We pulled into the back lot of the old 12th street Motown studios. I stayed in the car. Paul went to the back door and knocked. In a brief moment a brown envelope appeared in Paul’s hands and we were back on the road headed back towards Windsor. Paul explained that he had a new Supremes “exclusive” which he would have for a minimum of 12 hours before the competition had the record. It was exciting. The whirlwind that surrounded Paul was evident. On the way back in the car Paul told me: “I’m sharing these things because I assume you are coming to work for us.” That was all I needed to hear. My heart skipped a beat. I was being hired by the Big 8.
Paul said he wanted me for mid-days 12-3PM. He would change my name to “Big Jim Edwards” because there was already a “Jim Davis” in the market on WXYZ. He said “I want you to hit the air prepared, so give your two weeks notice, and then on Saturday and Sunday nights for the next two weekends I want you to do overnights on the Big 8 to get up to speed. He gave me some reading material, and I was out the door.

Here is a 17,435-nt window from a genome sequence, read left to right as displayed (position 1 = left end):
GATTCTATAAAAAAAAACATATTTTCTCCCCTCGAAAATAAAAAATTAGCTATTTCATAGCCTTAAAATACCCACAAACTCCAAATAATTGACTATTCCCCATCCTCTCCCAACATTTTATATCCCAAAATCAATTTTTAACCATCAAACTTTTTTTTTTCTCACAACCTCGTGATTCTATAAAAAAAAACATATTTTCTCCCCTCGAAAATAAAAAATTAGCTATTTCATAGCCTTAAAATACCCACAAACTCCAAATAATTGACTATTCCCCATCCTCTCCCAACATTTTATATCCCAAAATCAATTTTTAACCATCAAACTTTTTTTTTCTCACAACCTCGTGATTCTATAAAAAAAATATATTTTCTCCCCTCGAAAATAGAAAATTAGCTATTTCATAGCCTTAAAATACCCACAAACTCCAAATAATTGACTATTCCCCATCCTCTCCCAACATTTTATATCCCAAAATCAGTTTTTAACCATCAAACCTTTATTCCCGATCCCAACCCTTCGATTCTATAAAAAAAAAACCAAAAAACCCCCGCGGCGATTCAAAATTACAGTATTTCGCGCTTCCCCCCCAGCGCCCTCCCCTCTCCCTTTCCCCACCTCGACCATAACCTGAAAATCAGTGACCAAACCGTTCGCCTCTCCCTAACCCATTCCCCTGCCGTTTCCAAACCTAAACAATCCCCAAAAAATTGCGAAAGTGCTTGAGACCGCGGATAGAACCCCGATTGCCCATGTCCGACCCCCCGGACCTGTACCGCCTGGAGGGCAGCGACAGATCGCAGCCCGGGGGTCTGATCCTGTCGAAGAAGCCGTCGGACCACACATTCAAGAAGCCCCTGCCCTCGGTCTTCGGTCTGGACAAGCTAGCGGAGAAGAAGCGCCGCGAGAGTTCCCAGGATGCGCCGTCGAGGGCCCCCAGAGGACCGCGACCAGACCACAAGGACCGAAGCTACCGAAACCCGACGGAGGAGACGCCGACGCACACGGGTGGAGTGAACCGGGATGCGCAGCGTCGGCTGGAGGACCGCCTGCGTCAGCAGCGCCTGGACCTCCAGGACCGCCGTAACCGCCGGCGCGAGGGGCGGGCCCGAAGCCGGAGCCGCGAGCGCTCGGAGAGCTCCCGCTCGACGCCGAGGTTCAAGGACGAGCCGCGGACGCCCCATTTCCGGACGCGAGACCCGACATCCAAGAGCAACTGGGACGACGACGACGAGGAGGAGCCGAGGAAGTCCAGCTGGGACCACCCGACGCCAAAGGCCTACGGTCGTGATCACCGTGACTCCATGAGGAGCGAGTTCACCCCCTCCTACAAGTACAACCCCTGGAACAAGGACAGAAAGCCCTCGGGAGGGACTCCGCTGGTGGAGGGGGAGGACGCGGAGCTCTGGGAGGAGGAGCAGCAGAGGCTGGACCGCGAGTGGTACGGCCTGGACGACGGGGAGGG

That Saturday night, I drove to Detroit from Toledo. I had bought a new purple shirt and a tie for my “audition.” I was following the legendary Tom Shannon who I knew from Buffalo as a listener to WKBW while I was growing up. Paul met me at the station bundled up in a large fur coat and carrying a battery operated Zenith Trans-Oceanic radio.
The air studio was known as AB-3 (Announce Booth). It was a large horse-shoe shaped desk with a TV station mike boom which held an Electro-Voice 666 microphone. Brush Clevite earphones screamed the rock and roll (and are the reason I have trouble hearing out of my right ear now). When it was time for me to take to the airwaves, Paul sat across from me with a set of earphones listening to the off air product. There was a definite tension in the air. As I punched on the mike button for my first words on CKLW, I noticed that my hands were shaking like a leaf.